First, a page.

DEAR DR. DONOHUE: I am 67 and started to have bladder infections in 1999. Since then I have had one infection after another. This past week my doctor started me on a low dose of an antibiotic and said there is no cure for my condition. No cure? How can this be? It is ruining my life. – V.S.

Repeated urinary bladder infections are difficult but not impossible to cure. Sometimes they result from a background illness, such as diabetes. Sometimes they arise from an anatomical quirk in the bladder or the urethra, the tube that drains urine from the bladder out of the body. If those conditions are attended to, urinary tract infections stop.

Women are vulnerable to bladder infections because they have short urethras relative to the male urethra. The region adjacent to the female urethra’s opening teems with bacteria, and they can make their way through that opening and end up in the bladder. Sexual relations massage those bacteria into the urethra. These infections, therefore, often occur as a consequence of intercourse.

There are at least three ways to end the cycle of recurrent bladder infections.

One is to take an antibiotic prior to intercourse and to urinate soon after intercourse.

Another is to take low doses of an antibiotic for a protracted period of time, six to 12 months. This is not a practice that fosters the development of resistant bacteria. It often eliminates the cycle of infections.

A third approach is self-treatment initiated by the woman. As soon as a woman senses an infection has struck, she immediately begins antibiotic treatment and continues it for three days.

There is another possibility. You might not have an infection. You could have interstitial cystitis, a condition that forces people to run to the bathroom many, many times during the day and a condition that features painful urination. A urologist must look into the bladder with a scope to establish this diagnosis.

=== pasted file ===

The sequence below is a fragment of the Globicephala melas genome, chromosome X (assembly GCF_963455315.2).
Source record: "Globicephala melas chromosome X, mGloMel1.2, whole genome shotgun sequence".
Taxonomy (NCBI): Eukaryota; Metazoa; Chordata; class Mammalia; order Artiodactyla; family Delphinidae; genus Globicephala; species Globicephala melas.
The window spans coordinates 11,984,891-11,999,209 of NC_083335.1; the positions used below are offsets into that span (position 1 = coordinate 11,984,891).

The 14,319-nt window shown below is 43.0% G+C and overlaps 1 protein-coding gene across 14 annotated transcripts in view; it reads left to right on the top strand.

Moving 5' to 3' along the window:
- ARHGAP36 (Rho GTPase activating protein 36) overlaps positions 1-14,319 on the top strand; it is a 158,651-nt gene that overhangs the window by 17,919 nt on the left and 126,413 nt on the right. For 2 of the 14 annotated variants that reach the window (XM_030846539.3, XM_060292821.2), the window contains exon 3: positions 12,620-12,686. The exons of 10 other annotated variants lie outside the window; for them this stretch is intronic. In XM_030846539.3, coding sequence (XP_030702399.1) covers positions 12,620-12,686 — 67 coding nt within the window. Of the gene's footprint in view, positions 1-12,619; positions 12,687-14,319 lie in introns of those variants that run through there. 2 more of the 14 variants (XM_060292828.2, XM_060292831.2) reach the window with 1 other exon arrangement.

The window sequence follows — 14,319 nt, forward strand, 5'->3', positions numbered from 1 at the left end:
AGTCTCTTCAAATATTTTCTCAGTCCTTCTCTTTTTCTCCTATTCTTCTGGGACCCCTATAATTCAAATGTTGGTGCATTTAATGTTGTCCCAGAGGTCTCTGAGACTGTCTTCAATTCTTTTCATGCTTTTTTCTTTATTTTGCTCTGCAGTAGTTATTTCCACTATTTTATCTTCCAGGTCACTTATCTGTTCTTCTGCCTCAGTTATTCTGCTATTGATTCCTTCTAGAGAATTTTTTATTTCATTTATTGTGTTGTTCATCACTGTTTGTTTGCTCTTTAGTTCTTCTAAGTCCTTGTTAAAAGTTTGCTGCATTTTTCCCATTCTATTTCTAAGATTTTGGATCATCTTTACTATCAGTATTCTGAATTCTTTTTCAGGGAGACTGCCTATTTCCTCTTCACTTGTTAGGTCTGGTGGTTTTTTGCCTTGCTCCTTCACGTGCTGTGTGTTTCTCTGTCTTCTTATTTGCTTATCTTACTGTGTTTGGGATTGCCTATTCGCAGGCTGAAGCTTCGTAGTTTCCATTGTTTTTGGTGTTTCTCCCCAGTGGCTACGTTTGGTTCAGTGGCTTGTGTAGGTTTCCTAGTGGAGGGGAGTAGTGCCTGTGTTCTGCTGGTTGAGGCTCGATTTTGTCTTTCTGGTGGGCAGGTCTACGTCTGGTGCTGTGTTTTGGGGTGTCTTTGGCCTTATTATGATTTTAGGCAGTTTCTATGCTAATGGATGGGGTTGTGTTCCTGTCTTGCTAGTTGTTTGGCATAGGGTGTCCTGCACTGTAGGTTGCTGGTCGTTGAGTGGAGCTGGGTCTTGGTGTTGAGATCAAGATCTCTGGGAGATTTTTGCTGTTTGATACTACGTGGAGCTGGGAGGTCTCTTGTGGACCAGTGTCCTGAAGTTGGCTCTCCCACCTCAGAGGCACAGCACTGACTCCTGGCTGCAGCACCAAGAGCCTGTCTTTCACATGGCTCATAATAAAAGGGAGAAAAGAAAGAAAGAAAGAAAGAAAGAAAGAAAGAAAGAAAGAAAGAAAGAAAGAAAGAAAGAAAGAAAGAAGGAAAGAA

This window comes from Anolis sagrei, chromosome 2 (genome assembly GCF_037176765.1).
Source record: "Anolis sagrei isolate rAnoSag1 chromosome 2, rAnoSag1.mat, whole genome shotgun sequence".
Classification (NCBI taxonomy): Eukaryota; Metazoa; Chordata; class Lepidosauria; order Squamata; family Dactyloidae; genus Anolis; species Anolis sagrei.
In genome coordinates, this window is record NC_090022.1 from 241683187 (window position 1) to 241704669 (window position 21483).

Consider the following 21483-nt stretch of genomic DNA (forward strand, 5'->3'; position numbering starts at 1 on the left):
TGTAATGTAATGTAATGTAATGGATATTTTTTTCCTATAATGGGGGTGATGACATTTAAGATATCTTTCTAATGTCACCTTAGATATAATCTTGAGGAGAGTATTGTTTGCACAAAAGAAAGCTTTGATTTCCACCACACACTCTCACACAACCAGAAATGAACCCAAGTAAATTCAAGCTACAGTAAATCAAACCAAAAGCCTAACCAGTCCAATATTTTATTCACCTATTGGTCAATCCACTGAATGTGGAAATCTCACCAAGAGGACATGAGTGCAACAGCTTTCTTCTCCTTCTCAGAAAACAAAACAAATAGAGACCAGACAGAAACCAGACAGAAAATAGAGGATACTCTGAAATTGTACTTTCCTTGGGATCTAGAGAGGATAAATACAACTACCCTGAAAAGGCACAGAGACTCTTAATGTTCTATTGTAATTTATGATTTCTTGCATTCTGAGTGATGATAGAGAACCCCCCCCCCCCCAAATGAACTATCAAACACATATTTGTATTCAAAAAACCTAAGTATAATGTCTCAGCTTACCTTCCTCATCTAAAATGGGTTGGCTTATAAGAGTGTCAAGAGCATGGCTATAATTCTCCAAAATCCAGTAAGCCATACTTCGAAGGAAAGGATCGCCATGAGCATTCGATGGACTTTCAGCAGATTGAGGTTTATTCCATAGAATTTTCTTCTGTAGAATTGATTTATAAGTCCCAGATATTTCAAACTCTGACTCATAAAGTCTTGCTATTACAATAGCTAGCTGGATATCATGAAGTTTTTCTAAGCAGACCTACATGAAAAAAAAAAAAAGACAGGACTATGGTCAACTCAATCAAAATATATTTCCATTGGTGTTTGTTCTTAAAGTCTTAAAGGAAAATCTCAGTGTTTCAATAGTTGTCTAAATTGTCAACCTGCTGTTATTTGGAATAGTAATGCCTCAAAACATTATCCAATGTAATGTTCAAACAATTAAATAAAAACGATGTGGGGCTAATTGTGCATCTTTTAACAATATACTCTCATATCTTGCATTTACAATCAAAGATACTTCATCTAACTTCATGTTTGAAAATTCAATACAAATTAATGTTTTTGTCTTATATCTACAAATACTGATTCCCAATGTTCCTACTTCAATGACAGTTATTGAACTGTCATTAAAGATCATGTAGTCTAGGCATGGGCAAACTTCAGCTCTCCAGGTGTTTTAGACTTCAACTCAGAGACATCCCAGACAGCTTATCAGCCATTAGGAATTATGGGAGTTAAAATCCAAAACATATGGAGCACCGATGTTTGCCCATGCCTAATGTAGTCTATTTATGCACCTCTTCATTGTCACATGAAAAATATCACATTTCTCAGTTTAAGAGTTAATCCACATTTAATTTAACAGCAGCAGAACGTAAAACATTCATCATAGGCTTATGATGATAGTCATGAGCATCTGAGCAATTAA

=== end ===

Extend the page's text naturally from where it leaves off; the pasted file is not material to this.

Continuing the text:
Urinary bladder infections are not limited to women, but women are their more frequent victims. Tips on how to deal with all kinds of urinary tract infections can be found in the pamphlet on that topic. Readers can obtain a copy by writing: Dr. Donohue – No. 1204, Box 536475, Orlando, FL 32853-6475. Enclose a check or money order (no cash) for $4.50 U.S./$6.50 Can. with the recipient’s printed name and address. Please allow four weeks for delivery.

DEAR DR. DONOHUE: I don’t do much cooking but do use a microwave oven daily. I am disturbed to read that water and food deteriorate when cooked in a microwave, and people are advised to throw them out. Please advise. – O.S.

DEAR DR. DONOHUE: In a recent article you said that senior citizens should not eat microwaved popcorn. Why not? – H.W.

Don’t throw your microwave out. It safely cooks food.

Microwave cooking protects the vitamins in food better than cooking in a conventional oven or on the stovetop does. Microwaves cook by causing water molecules in food to vibrate, and the vibration produces heat.

Microwave cooking uses less water, so vitamins don’t diffuse in the cooking water. It cooks in a short time – another vitamin saver.

H.W., I wrote that? I don’t think so. I am a senior citizen, and I eat microwave popcorn like most people drink water.

DEAR DR. DONOHUE: I am 93 years old and am doing well. When I move, my joints crack. Why? – E.W.

When I was a child, my older brother could stay up later than I. I knew when he was going to bed. Climbing the stairs, he produced such a racket of snaps, crackles and pops that he could have wakened our next-door neighbors. He didn’t have any joint problem then, and he doesn’t now.

The noises come from tendons making a snapping sound as they pass over bones.

If you have no pain and no swelling, you can forget the noise.

A tear of the knee’s joint cartilage makes noises. However, the tear creates pain and often causes the knee to lock.

Dr. Donohue regrets that he is unable to answer individual letters, but he will incorporate them in his column whenever possible. Readers may write him or request an order form of available health newsletters at P.O. Box 536475, Orlando, FL 32853-6475.

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